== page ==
INTRODUCTION — A kidney may be absent because it never developed (agenesis), which is rare, or because of complete regression of a multicystic dysplastic, dysplastic, or hypoplastic kidney. In this topic the term "renal agenesis" will be used to refer to the absence of one or both kidneys as a result of any of these etiologies.
Renal agenesis may be either unilateral or bilateral. The prognosis of individuals with unilateral renal agenesis (URA) depends on the function of the contralateral kidney. Bilateral renal agenesis (BRA) is incompatible with extrauterine life beyond days to weeks because prolonged absence of amniotic fluid results in pulmonary hypoplasia, leading to severe respiratory insufficiency at birth.
Prenatal diagnosis of renal agenesis will be discussed here. An overview of congenital anomalies of the kidney and urinary tract (CAKUT) is available separately. (See "Overview of congenital anomalies of the kidney and urinary tract (CAKUT)".)
●URA – The incidence of URA is approximately 1 in 2000 to 3000 births [1-3]. In a systematic review, 63 percent of subjects were male (odds ratio [OR] 1.67, 95% CI 1.49-1.87) and 52 percent of missing kidneys were on the left (OR 1.10, 95% CI 0.97-1.25) .
PATHOGENESIS — An absent kidney may represent true renal agenesis or it may be secondary to early involution of a nonfunctioning multicystic dysplastic, dysplastic, or hypoplastic kidney (figure 1) .
True renal agenesis (and many other renal malformations) occurs when the ureteric bud fails to develop and thus fails to induce differentiation of the metanephrogenic mesenchyme to renal tubular epithelium. In vitro models reveal that when the ureteric bud and metanephrogenic mesenchyme meet, the ureteric bud branches and nephrons form within three to seven days; however, if they remain apart, nephrons do not form and the mesenchymal tissue undergoes apoptosis. (See "Overview of congenital anomalies of the kidney and urinary tract (CAKUT)", section on 'Embryology'.)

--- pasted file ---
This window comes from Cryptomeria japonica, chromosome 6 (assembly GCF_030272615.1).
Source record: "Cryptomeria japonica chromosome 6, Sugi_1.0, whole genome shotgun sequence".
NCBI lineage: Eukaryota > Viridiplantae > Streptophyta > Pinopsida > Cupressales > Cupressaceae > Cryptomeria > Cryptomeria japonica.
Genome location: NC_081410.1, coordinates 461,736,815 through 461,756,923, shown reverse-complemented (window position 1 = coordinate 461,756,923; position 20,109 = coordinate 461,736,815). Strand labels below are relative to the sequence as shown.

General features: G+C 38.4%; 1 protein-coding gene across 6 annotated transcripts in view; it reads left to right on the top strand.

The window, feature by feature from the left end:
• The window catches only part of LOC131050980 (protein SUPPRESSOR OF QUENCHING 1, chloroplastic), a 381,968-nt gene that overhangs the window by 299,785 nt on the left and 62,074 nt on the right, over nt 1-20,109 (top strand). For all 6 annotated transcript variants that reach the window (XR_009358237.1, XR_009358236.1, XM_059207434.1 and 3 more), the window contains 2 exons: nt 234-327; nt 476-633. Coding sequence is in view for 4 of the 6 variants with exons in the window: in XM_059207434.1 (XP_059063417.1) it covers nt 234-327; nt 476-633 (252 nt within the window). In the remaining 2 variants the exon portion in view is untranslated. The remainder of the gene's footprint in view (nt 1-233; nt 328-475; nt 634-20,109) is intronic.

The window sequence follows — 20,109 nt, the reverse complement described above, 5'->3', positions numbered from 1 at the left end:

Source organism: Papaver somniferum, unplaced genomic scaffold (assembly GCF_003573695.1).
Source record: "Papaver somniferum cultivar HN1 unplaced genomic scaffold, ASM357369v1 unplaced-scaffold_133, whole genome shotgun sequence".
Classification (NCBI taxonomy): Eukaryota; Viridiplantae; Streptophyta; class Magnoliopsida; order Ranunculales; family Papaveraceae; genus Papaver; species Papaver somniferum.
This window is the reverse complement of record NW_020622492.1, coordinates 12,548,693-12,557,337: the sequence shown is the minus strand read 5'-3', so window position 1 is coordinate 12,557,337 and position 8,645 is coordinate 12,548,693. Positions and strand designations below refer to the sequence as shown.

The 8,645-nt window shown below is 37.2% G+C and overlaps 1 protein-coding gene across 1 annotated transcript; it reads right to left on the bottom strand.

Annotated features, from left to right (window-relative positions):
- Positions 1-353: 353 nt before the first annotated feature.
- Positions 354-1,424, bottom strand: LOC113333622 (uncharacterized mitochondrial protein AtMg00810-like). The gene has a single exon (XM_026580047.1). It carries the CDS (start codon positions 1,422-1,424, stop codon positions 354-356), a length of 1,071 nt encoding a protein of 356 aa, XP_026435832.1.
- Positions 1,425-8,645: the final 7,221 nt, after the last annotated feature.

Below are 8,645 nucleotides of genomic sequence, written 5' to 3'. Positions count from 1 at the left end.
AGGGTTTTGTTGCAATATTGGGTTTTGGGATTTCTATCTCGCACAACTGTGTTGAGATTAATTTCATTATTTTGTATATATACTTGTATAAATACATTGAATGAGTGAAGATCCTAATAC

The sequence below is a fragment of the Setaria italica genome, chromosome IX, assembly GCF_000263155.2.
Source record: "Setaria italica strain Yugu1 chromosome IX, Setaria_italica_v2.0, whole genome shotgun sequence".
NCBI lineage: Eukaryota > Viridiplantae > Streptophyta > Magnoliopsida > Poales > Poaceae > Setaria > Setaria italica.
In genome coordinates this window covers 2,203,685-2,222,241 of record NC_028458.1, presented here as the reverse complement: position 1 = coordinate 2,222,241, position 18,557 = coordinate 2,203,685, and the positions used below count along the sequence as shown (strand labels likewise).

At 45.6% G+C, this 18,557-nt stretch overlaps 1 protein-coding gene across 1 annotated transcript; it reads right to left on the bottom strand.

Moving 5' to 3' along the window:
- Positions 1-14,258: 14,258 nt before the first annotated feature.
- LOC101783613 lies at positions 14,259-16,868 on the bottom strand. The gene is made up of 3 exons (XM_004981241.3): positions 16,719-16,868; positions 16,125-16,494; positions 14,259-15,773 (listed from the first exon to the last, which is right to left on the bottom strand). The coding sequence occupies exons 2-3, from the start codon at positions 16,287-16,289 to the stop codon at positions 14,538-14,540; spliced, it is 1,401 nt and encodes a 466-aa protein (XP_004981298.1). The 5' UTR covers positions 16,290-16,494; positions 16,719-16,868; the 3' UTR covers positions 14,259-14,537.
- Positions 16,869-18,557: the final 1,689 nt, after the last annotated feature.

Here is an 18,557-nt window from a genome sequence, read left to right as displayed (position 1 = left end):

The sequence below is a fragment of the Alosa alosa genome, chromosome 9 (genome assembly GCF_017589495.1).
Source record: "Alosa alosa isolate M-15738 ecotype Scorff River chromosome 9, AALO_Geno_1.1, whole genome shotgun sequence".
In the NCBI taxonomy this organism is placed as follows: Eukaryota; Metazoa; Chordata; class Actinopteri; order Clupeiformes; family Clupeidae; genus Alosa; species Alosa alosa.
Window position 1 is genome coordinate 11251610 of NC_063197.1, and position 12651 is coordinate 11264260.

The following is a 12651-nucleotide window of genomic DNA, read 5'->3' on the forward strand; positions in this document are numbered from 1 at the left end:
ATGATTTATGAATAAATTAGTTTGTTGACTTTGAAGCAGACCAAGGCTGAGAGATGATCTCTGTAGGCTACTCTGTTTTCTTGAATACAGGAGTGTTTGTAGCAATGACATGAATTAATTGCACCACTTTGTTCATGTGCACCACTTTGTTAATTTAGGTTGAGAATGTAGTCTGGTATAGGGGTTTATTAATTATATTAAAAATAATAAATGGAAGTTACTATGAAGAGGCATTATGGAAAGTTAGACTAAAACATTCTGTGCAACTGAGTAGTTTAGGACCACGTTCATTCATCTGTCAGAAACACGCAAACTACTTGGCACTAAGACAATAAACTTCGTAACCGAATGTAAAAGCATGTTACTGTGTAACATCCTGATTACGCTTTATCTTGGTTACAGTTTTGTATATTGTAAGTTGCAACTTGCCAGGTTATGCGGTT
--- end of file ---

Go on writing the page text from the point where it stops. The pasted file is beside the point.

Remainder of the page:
Genetic factors — The induction of ureteric buds from mesonephric mesenchymal tissue involves interactions between different genes, transcription factors, and growth factors. Pathogenic variants in the genes may affect different parts of the urologic and nonurologic systems during embryogenesis and thus can present with different phenotypes .
Over 40 genomic disorders and 50 genes have been implicated in syndromic or nonsyndromic forms of congenital anomalies of the kidney and the urinary tract (CAKUT). Approximately 6 to 20 percent of isolated CAKUT phenotypes underlying a solitary functioning kidney are caused by pathogenic variants in the HNF1B, PAX2, or DSTYK . Only four genes (ITGA8, GREB1L, GFRA1, and FGF20) have been confirmed to have a causal role in nonsyndromic BRA in humans. More is known about pathogenic variants in syndromic renal agenesis, including branchio-oto-renal syndrome (EYA1, SIX5), Fraser syndrome (FRAS1, FREM2, GRIP1), Pallister-Killian syndrome (GLI3) and Townes-Brock syndrome (SALL1) . (See "Renal hypodysplasia".)
SONOGRAPHIC EVALUATION OF THE FETAL URINARY TRACT
Timing and scope of examination — A systematic approach to evaluating the fetal kidneys, adrenals, bladder, and amniotic fluid volume is essential to distinguish normal from abnormal development and to diagnose renal abnormalities correctly. American Institute of Ultrasound in Medicine (AIUM) guidelines for detailed obstetric ultrasound examination recommend: